There’s no way around it: Americans are addicted to prescription opioids. For every minor ache, pain, or crick, we pop a pill in our mouths- or more than one. We want our pain medications stronger, faster acting, and longer-lasting. Is that any surprise, though? Our history with opioids has been a rocky road since the very beginning, when trade introduced opium into America.
Today, the effects of opioid drugs are understood on a much deeper level: we know now why opioid drugs are so addictive, exactly how they interact with our central nervous system, and what internal biological processes lead to withdrawal symptoms.
Unfortunately, opioid abuse is also more widely spread than ever before. No, we’re not visiting underground opium dens- but we are injecting opioid drugs like heroin in public restrooms, public parks, and other establishments.
Perhaps you can no longer purchase heroin at your local pharmacy, but there are more powerful opioid pain medications on the markets which are regularly abused- prescribed or not.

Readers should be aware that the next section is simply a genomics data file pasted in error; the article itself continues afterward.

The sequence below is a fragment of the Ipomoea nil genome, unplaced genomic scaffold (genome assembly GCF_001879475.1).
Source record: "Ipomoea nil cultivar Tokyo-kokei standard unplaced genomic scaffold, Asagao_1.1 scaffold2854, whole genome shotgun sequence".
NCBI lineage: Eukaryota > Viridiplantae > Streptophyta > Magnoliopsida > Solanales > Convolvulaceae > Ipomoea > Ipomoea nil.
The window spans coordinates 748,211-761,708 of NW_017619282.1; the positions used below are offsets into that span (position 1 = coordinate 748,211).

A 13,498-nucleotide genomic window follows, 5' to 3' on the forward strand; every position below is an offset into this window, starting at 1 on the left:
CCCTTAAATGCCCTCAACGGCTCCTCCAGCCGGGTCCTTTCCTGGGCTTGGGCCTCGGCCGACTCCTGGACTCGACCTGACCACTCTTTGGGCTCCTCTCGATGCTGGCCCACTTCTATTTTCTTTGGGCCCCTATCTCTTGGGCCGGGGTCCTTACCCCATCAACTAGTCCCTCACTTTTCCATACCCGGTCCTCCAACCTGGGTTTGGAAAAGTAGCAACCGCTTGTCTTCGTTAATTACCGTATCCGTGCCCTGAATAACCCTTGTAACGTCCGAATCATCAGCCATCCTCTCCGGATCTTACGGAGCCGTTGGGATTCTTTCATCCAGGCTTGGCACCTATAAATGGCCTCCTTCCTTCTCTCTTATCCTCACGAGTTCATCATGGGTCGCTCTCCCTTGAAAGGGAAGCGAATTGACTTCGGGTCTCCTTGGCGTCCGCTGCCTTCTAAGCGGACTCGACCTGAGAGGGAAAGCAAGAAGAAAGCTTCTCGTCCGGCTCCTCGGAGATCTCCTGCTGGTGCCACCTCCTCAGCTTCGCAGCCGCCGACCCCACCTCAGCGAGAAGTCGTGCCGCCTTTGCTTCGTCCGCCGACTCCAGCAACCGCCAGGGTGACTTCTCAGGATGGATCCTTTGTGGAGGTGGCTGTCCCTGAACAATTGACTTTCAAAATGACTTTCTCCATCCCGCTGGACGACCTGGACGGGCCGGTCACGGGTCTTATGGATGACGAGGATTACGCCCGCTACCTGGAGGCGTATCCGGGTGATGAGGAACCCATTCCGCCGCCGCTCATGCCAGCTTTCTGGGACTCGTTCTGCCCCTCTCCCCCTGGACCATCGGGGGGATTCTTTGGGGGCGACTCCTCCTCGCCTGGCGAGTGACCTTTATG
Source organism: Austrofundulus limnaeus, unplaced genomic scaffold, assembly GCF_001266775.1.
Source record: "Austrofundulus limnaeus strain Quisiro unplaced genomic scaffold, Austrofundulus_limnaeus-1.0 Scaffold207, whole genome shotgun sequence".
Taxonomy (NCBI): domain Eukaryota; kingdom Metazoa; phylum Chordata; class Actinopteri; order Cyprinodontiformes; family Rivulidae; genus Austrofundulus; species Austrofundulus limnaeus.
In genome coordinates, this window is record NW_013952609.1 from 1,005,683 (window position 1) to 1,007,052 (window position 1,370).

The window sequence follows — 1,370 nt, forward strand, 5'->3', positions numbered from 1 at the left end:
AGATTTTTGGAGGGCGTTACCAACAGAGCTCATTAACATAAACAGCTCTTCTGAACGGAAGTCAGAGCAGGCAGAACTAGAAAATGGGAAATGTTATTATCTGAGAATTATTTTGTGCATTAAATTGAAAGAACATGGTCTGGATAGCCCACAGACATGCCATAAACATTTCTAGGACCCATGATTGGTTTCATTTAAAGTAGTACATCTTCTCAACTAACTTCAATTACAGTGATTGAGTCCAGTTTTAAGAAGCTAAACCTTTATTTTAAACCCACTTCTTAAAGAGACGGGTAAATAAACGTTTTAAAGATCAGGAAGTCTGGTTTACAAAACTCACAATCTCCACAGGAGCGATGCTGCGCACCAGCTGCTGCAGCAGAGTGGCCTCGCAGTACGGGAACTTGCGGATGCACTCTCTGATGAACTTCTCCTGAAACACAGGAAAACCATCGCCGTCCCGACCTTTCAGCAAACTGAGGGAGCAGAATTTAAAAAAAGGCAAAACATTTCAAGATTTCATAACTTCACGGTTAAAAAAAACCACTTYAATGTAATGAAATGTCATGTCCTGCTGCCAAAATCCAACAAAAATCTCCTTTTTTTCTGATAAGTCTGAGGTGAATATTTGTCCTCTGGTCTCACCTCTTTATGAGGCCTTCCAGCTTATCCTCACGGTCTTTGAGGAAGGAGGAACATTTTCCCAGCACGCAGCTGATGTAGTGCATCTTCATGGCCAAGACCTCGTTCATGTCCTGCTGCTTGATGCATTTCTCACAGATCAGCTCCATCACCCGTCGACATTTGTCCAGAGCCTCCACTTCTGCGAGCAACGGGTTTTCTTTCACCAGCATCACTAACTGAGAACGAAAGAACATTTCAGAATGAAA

Today’s opioid drug abuse epidemic is affecting our country on two fronts: prescription opioid abuse, which common among young adults and teens, and illicit drug abuse. Often one begets the other- when prescription pills are no longer enough or available, people who are addicted to prescription opioids turn to illegal opioids- usually heroin.
Regardless of the method of abuse, it’s clear that the opioid abuse epidemic has reached critical levels- but could the answer be sitting right in front of us?
Dr. Sanjay Gupta wrote a piece for CNN where he suggested the people who are in the best position to do something about our current prescription opioid drug abuse epidemic are the doctors and medical professionals responsible for mediating the flow of legal drug distribution.
By taking the time to truly consult a patient and understand the nature of their pain or illness, doctors can help to wean America off of our addiction to opioid drugs. Instead of instantly reaching for a prescription for powerful opioids, find equally effective medications without the dangers of opioid abuse. Dr. Gupta believes that a lack of follow up and thorough investigation is a major factor in the overwhelming painkiller abuse problem.
He is not the first to suggest that the medical industry needs to step up to help end the battle against substance abuse. With doctors being brought before a court on charges of manslaughter and murder for their parts in overdose deaths and measures being taken to warn about the dangers of powerful painkillers, it seems like our legal and legislative authorities agree.